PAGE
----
On Intersections; or, the Right vs. the Alt-Right

During the Democratic National Convention, we talked about the tense relationship between the American Left and the Democratic Party. Since we’re currently amidst the Republican National Convention, let’s talk a little the American Right, the Republican Party, and the sometimes uneasy relationship between the two.

As I discussed last time, each of the four intersections between the x- and y-axes have different ideas about who should have power and who that power should serve. But parties are coalitional, not philosophical. The Democratic Party establishment is defined by its relationship to the y-axis; it is an elitist party. The Republican Party establishment, on the other hand, is defined by its relationship to the x-axis; it is a fundamentally conservative party. They aren’t oppositional, as much as a two party system makes them appear to be. But while the Democrats are currently challenged by an antithetical force — a populist movement pulling them in an opposite direction — the Republicans are a bigger tent being stretched thin as they cover too much conservative ground.

But let’s start with intersections. If the Left is defined by the intersection of populism and progressivism, then the Right, at least in America, is defined by the intersection of elitism and conservatism. The two are natural partners. Elitism prioritizes individual excellence; conservatism prioritizes hierarchy. Together, you have a worldview in which there are certain inherent hierarchies, in which some people are just born better, and those people deserve not just to lead, but to rule. In a very real way, this point of view is best exemplified by Margaret Thatcher, who once said:

[T]here’s no such thing as society. There are individual men and women and there are families. And no government can do anything except through people, and people must look after themselves first.

Margaret Thatcher in an interview for WOMEN’S OWN in 1987

You’ve heard this kind of thing before. You have a responsibility to yourself and to your family, to get as much as you can and step on whoever you need to step on to succeed. It’s the ‘Greed is Good‘ mentality of the Reagan 80s. The Right fundamentally believes that, in order for social order to be upheld, people need to know their place — and, if they don’t have the power they know they deserve, they have to take it.

Elitism is, at its heart, about the excellence of the individual. Just as populism can be progressive or conservative, so too can elitism. Elitist progressives believe that power should be held by the best and the brightest, who will shepherd us into a better future. Elitist conservatives believe that power should be held by those who can take it, and their only responsibility is to keep on winning. When Milton Friedman argues that the only responsibility a company has is to its shareholders and Ronald Reagan argues that the best way to improve society is to give more resources to the wealthiest and most powerful, this is what is behind that belief.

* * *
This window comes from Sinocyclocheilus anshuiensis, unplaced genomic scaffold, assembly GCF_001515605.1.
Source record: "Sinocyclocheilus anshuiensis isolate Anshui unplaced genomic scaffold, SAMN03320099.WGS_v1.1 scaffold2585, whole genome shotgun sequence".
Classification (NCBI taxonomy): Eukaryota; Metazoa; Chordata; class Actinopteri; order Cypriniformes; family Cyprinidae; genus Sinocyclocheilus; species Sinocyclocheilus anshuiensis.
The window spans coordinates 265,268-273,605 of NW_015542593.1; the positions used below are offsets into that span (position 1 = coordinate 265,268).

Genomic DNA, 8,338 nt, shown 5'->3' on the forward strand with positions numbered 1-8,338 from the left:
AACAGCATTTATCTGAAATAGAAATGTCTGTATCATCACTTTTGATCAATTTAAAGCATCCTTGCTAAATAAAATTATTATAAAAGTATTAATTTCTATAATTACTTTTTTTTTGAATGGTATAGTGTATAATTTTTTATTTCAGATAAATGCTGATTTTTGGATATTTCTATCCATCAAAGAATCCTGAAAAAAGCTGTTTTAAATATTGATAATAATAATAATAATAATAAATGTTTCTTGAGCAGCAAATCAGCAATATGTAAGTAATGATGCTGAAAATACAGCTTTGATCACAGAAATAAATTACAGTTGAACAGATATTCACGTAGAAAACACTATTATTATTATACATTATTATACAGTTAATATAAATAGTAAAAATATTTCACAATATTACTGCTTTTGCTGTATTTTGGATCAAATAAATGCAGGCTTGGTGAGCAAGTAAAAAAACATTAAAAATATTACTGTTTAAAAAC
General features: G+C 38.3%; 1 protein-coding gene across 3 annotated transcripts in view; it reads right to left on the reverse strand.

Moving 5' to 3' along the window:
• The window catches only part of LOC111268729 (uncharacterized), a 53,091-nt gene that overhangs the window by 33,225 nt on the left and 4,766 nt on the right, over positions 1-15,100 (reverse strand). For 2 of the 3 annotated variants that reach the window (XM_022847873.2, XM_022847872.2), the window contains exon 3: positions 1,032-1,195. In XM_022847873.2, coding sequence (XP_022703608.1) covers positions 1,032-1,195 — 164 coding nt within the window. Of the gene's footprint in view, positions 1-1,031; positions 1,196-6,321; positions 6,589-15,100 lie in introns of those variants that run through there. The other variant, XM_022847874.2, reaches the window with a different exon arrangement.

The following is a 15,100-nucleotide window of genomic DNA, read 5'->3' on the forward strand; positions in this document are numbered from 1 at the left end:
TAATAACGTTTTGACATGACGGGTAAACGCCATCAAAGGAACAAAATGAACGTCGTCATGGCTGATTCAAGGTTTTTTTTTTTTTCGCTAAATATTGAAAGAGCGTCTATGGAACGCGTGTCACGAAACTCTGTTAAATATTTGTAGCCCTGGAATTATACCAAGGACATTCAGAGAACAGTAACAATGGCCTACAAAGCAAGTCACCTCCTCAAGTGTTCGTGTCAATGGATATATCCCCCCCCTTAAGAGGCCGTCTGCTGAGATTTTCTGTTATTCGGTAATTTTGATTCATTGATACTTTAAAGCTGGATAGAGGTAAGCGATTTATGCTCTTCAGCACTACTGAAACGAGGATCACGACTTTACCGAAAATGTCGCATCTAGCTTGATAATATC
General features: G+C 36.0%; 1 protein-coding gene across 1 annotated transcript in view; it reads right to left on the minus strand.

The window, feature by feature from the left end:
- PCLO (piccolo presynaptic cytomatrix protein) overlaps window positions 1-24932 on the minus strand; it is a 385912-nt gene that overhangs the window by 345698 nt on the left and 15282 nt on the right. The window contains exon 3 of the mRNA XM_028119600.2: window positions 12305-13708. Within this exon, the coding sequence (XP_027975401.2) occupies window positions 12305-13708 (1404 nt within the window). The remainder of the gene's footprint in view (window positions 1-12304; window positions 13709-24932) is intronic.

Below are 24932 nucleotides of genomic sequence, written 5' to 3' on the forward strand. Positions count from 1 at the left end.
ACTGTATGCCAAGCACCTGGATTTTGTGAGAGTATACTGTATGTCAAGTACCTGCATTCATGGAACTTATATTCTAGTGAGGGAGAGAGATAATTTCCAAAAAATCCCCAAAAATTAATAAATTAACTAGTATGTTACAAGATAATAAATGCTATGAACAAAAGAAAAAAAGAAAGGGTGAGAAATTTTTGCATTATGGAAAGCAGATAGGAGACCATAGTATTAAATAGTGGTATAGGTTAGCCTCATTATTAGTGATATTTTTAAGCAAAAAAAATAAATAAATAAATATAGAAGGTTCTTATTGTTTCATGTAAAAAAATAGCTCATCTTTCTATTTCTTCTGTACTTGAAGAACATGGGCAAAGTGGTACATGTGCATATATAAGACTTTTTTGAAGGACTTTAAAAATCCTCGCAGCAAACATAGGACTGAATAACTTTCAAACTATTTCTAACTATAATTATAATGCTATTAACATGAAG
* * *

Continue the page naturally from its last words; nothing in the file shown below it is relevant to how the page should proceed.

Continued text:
You can win by cheating, you can win by outsmarting the rest of the market, you can win by overpowering or outspending them — but you can’t win with help. Teachers unions aren’t winners, no matter how much political power they accrue, because they help ‘bad’ teachers and ‘good’ teachers alike. They aren’t an excellent individual, but a collection of people. They might win, but to the Right, they are basically gaming the system.

The Republican Party unites along the conservative axis. While they typically govern as elites, they often run as populists. A populist-driven white nationalist rallying cry like “Build the Wall!” rapidly transitions to “Cut taxes for Apple!” when in office, as we’re seeing now with Donald Trump. Even some notable up-and-coming populists in the party hew a bit closer to the elites than they like to pretend.

Because of that, there’s plenty of tension in the Republican Party. But where the Democrats are functionally at war with their left flank, many on the Right have embraced their populist flank.

But what is the populist flank of the conservative movement? If the Left is the intersection between Progressive and Populist, and the Right is the intersection between Elitist and Conservative… what is the Populist Conservative movement?